20:38 GMT29 November 2020
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    Earlier, US media reported that the Trump administration had put together new restrictions to try to cut Huawei off from the global chip supply industry, with the rule requiring companies using US-made chip-making-technology to get licenses before selling certain chips to the Chinese tech giant.

    The Chinese government “would not sit there and watch Huawei being slaughtered” if Washington introduced new chip-related restrictions against the company, Huawei chairman Eric Xu has warned.

    “I believe there would be countermeasures,” Xu said, speaking to CNBC on Tuesday.

    Earlier, US media reported that senior US officials had agreed to new restrictions requiring companies doing business with Huawei to obtain licenses before selling chips using US-made chip-making technology or software. The measures, if adopted, are understood to target Taiwan Semiconductor Manufacturing Co (TSMC), a major chip supplier to Huawei’s semiconductor division, HiSilicon.

    Xu warned that “if China takes countermeasures, the disruptive ripple effects on industries across the globe would be enormous. Once the Pandora box is opened, it would have devastating chain effect on global eco-system. Huawei would not be the only one to be destroyed.” He specified that US firms "wouldn't be able to stay unscathed" in such an event.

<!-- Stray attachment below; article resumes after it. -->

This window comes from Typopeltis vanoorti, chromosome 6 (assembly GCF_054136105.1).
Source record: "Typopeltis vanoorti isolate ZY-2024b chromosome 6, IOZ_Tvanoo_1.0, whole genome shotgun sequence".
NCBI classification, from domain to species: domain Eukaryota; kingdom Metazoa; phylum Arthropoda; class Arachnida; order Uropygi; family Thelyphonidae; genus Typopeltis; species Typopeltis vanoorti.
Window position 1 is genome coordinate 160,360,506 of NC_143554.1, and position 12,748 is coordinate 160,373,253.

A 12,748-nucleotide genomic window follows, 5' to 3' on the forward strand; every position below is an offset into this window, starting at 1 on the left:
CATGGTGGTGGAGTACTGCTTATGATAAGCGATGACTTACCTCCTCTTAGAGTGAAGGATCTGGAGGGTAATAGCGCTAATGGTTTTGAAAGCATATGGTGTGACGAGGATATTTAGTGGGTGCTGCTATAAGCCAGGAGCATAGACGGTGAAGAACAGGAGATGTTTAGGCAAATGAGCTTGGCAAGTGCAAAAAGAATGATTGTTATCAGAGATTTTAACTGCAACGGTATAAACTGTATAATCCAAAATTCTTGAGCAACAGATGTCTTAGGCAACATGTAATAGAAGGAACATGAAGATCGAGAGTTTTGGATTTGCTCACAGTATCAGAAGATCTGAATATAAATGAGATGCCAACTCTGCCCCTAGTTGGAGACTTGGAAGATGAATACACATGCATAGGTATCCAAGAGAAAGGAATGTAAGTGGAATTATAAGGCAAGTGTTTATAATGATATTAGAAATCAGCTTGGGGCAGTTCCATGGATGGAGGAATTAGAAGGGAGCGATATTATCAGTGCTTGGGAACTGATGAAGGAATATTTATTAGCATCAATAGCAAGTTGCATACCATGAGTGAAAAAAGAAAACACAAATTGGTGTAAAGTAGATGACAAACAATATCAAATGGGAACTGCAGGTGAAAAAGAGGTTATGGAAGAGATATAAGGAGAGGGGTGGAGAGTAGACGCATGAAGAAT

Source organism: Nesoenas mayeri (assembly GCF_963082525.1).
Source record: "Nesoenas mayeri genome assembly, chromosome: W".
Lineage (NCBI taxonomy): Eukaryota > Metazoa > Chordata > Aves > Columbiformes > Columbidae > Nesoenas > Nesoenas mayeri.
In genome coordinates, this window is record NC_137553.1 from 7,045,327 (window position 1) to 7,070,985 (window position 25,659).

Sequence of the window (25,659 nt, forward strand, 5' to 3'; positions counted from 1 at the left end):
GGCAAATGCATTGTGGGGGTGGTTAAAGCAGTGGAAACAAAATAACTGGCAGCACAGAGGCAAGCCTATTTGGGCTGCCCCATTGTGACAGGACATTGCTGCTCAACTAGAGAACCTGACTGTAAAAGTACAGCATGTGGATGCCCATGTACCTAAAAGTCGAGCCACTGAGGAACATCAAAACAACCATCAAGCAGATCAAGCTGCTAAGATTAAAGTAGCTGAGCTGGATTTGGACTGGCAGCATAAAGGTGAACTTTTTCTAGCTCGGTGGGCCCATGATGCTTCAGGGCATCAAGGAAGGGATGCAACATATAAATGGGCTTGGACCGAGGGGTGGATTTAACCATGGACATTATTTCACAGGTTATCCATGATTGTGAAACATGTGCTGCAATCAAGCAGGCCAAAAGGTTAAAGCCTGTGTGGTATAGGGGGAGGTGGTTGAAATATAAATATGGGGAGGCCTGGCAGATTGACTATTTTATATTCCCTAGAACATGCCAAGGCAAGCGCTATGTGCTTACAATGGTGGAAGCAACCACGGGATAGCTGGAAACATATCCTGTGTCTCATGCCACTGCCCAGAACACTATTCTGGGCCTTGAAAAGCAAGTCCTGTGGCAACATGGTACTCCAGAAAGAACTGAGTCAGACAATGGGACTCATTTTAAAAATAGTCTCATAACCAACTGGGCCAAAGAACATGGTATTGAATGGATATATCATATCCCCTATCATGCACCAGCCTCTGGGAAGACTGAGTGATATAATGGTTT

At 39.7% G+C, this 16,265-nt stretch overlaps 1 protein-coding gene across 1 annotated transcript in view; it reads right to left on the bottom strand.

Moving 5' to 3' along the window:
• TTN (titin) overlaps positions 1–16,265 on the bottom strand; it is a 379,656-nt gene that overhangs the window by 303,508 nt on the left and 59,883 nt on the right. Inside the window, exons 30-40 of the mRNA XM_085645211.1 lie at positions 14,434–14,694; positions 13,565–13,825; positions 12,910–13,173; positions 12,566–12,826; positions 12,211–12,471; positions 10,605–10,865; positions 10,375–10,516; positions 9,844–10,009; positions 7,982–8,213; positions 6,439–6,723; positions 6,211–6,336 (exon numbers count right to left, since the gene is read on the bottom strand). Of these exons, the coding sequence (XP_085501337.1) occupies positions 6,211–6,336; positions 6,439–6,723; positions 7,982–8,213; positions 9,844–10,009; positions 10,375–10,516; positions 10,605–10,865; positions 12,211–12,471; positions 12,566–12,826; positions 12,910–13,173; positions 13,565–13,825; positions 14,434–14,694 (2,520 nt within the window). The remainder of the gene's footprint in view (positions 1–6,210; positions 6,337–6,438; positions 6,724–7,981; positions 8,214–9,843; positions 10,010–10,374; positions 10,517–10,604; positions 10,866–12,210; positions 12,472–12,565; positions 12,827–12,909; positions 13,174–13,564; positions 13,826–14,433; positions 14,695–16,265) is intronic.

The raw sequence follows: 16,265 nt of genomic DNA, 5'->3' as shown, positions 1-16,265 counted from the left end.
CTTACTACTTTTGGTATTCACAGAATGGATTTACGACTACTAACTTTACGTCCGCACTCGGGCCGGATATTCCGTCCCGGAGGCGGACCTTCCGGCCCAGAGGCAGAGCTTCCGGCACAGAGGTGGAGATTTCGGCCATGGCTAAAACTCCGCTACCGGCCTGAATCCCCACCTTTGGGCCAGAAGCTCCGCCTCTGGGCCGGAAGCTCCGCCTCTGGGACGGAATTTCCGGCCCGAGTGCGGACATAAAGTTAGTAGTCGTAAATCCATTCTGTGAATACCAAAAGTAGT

The reported measures have yet to be invoked, and US officials have yet to publicly comment on them. However, according to CNBC, they were discussed at a meeting in Washington last Wednesday, with senior officials from the State Department, National Security Council, the Department of Defence, the Department of Energy and the Commerce Department said to be in attendance.

    Huawei, the world’s number one telecommunications company and number two smartphone maker, depends on TSMC for the production of its chips.

    People wearing face masks are seen at a Huawei shop
    © REUTERS / ALY SONG
    People wearing face masks are seen at a Huawei shop

    The US began a sanctions campaign targeting Huawei last year, accusing the company of cooperating with Chinese intelligence services. The company has denied the claims. US measures so far have included restrictions such as prohibiting Google from installing its popular Android operating system on new models of Huawei’s smartphones. However, lobbying from US tech giants, including Microsoft and Intel, have allowed these and other companies to continue doing business with the Chinese company amid the prospects of multi-billion dollar losses.

    On Tuesday, Huawei reported that despite US pressure, revenues have grown by over 19 percent year-on-year, with sales topping $123 billion and net profits reaching $9 billion, with the company said to have invested some 15.3 percent of its total 2019 revenues into R&D. Earlier, the Financial Times reported that the company has been working on a new internet technology that could change the internet’s architecture.

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